Counting method with example

1. Initial count

Any invalid votes are excluded (e.g. no boxes marked) and then the first preferences from each ballot paper is tallied


Of the total 10,500 votes cast by the electorate, 500 are invalid.
There are 10,000 valid votes remaining.

2. Determining the quota

The total count of valid votes is used to calculate the quota of votes required for a candidate to be declared elected.


There are 10,000 valid votes and 3 vacancies to be filled.

quota to be elected(x)=((10000+1)/(3+1))
x = 2500.25

The quota to be elected is 2501 votes.

3. Declaring candidates elected

Candidates are elected when they have the required quota of votes; any surplus votes are distributed as outlined in 4 below. If no candidates have a surplus of votes and there are vacancies remaining the count proceeds to 5. The count is complete if there are no remaining vacancies.


Candidate PLATYPUS receives 3,000 first preference votes, and is more than the quota of 2,501.
Candidate PLATYPUS is declared elected.

4. Candidates with surplus votes

The number of votes in excess of the quota is a surplus of votes. The number of surplus votes is used to determine the transfer value of distributed preferences from the candidate.
4a. The transfer value is determined


Candidate PLATYPUS has 3,000 first preference votes, which is a 499 surplus above the quota.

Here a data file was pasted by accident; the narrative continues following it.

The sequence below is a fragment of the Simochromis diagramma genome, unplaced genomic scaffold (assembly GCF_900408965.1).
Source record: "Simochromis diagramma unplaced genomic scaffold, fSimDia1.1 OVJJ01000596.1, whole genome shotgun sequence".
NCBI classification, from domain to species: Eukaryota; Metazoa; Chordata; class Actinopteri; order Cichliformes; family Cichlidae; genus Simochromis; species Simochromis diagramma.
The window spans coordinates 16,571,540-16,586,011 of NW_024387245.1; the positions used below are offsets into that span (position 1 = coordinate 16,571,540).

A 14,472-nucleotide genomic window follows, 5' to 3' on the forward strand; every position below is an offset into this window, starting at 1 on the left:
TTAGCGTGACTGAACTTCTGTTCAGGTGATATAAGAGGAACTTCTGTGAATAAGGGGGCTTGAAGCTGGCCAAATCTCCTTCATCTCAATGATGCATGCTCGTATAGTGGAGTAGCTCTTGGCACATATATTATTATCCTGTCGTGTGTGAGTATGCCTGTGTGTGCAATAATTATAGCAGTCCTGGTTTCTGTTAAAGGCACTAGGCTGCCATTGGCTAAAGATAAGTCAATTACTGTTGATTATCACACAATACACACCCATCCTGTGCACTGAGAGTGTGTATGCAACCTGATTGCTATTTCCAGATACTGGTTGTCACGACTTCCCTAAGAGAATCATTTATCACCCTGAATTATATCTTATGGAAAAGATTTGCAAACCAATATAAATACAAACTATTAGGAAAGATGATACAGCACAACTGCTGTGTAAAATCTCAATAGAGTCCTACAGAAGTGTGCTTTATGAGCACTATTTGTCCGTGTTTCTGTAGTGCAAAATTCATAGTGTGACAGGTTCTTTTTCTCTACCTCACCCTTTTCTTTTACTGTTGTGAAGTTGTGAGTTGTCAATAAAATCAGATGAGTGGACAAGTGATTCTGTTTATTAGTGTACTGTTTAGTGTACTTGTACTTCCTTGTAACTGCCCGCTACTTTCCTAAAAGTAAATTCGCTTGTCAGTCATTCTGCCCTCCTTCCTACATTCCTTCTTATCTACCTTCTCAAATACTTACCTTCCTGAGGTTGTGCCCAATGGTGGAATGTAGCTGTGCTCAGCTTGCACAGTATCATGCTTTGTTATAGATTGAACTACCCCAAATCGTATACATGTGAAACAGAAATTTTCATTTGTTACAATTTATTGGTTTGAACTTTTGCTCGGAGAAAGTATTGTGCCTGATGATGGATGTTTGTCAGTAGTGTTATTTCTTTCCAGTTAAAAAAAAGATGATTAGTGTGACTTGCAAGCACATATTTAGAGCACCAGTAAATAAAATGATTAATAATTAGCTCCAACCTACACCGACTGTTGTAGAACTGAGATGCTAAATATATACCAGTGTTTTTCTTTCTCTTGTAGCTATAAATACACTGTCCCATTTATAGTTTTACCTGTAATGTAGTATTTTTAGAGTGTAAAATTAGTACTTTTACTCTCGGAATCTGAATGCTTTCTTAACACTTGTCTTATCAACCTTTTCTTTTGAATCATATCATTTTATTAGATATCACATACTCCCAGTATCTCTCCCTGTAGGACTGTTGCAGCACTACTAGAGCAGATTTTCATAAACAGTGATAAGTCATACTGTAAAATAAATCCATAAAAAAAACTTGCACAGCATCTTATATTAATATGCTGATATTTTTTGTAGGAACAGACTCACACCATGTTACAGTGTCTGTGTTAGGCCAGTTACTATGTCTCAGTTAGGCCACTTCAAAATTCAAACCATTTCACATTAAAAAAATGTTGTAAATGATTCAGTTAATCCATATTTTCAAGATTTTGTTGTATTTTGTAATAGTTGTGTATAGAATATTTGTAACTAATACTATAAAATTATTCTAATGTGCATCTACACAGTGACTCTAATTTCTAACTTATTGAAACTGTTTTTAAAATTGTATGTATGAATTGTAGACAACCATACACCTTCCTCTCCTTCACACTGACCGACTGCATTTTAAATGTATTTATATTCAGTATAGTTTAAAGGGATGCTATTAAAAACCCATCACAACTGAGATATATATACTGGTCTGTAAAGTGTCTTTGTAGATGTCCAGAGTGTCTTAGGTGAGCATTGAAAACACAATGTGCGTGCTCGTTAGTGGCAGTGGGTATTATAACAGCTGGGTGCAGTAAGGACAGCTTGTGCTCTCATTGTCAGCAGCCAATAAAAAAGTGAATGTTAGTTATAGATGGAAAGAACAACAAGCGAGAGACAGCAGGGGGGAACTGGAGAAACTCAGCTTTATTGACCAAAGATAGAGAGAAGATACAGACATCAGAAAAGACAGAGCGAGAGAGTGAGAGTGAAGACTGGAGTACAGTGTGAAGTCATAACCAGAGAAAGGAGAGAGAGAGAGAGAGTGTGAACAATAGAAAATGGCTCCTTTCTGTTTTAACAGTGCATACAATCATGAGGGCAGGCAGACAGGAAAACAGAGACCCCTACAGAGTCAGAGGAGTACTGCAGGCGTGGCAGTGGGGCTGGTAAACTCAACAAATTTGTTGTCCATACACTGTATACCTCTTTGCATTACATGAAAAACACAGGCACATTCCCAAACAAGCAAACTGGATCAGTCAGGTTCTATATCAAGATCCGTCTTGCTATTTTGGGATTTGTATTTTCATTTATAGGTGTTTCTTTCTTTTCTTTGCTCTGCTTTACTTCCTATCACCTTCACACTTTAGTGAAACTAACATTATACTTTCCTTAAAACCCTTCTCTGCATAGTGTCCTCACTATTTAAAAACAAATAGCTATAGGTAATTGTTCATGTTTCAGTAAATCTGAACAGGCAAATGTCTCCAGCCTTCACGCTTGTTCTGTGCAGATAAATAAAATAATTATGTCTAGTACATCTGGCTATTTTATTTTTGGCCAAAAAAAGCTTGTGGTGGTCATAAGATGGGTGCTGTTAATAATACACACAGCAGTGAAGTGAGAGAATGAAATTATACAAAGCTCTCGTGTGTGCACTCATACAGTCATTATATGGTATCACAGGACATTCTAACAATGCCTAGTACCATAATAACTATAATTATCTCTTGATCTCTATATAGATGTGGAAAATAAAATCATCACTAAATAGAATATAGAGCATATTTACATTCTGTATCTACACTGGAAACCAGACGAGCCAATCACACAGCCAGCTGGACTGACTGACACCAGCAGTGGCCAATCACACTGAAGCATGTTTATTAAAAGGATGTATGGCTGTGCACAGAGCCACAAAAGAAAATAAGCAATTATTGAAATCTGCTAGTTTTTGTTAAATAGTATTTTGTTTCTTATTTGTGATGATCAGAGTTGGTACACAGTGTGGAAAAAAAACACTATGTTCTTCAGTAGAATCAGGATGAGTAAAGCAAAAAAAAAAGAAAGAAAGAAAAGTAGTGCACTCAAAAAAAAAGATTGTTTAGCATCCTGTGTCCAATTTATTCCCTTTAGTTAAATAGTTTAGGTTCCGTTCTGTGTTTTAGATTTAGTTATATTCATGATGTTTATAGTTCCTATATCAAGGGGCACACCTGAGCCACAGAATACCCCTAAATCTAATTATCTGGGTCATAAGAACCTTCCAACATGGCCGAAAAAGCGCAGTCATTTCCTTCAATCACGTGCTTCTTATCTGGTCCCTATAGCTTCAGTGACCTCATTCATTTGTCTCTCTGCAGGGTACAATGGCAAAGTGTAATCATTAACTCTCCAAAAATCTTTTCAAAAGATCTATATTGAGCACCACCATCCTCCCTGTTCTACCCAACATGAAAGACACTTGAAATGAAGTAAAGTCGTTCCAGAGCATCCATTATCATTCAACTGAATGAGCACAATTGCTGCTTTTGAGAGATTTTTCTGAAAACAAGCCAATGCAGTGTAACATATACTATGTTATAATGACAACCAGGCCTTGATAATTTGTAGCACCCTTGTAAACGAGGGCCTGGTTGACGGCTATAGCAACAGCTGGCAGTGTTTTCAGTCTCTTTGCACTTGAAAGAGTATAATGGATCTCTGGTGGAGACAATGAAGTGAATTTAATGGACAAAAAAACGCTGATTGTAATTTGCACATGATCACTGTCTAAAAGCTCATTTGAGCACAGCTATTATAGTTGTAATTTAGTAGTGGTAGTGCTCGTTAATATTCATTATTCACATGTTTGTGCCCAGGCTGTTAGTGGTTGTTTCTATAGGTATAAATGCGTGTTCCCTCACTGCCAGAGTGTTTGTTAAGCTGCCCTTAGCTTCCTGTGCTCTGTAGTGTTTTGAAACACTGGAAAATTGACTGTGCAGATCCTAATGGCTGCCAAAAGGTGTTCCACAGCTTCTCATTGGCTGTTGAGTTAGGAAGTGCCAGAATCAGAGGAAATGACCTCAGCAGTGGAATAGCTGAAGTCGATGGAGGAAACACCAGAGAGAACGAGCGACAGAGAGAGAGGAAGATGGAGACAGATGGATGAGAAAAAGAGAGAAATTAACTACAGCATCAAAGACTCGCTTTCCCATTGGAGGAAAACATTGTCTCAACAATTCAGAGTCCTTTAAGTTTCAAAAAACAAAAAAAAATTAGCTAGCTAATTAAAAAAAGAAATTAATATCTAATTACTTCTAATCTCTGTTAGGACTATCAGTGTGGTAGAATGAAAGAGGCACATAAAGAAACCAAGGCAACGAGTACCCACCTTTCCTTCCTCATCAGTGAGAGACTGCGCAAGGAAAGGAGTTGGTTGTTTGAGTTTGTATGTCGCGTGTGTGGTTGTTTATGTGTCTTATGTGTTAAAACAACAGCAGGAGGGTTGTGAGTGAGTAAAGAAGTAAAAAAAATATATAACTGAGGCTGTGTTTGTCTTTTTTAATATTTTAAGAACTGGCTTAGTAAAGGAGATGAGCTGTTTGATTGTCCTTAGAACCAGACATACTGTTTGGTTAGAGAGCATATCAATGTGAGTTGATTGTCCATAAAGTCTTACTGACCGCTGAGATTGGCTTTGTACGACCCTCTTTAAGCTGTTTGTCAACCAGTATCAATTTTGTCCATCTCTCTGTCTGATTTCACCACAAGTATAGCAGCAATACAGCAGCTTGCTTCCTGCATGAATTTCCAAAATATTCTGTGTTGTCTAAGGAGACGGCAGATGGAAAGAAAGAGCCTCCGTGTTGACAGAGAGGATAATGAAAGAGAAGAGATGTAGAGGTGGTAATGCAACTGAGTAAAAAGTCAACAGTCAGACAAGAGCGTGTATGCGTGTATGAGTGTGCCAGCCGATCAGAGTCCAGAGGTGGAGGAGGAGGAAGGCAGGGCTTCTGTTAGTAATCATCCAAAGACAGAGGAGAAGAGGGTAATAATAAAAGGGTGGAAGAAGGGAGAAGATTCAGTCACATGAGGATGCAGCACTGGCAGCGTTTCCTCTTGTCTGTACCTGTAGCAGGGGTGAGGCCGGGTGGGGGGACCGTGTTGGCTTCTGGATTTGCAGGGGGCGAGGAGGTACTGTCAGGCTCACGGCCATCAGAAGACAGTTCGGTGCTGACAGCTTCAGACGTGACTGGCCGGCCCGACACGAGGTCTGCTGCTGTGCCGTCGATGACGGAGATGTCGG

Transfer value(x)=(499/3000)

The transfer value from PLATYPUS is 0.17.

4b. Distribution of preferences
The preferences from the elected candidate is tallied using all of their ballot papers, and is distributed at the rate of the transfer value.


Of the 3,000 first preference votes for Candidate PLATYPUS, 1,000 had Candidate WOMBAT as second preference. WOMBAT receives these votes but at the value of the transfer rate.

Candidate WOMBAT has 170 added to their total.

4c. Counting the new totals
The new candidate totals are counted (return to 3).

5. Remaining candidates have not reached the quota

When there are still vacancies, but all the remaining candidates are equal to or less than the quota, the candidate with the lowest current vote is excluded. The preferences of the excluded candidate is then distributed and new candidate totals are counted (return to 3). The count is complete if the number of candidates remaining is the same as remaining vacancies.

See also


  1. ^ Johnston, R. M. (1897). Observations on the working results of the Hare System of Election in Tasmania.(p.13)
  2. ^ a b "Founders of our Electoral System". Parliament of Tasmania. 2005. Archived from the original on 15 May 2009. Retrieved 2009-04-12.
  3. ^ a b c Green, Antony (2 February 2006). "Hare-Clark Explained". abc.net.au. Australian Broadcasting Corporation. Retrieved 23 July 2017.
  4. ^ a b "Legislative Council 2013 Annual Review" (PDF). Retrieved 23 July 2017.
  5. ^ "The Hare-Clark System of Proportional Representation". prsa.org.au. Proportional Representation Society of Australia. Retrieved 23 July 2017.
  6. ^ "Clark, Andrew Inglis (1848 -1907)". Australian Dictionary of Biography. 1969. Retrieved 2009-04-07.
  7. ^ Green, Antony (3 July 2008). "Review of Robson Rotation in Tasmania". abc.net.au. Australian Broadcasting Corporation. Retrieved 26 July 2017.
  8. ^ Borrello, Eliza (18 March 2016). "Electoral laws passed after marathon Parliament sitting". ABC News. Australia. Archived from the original on 16 October 2016.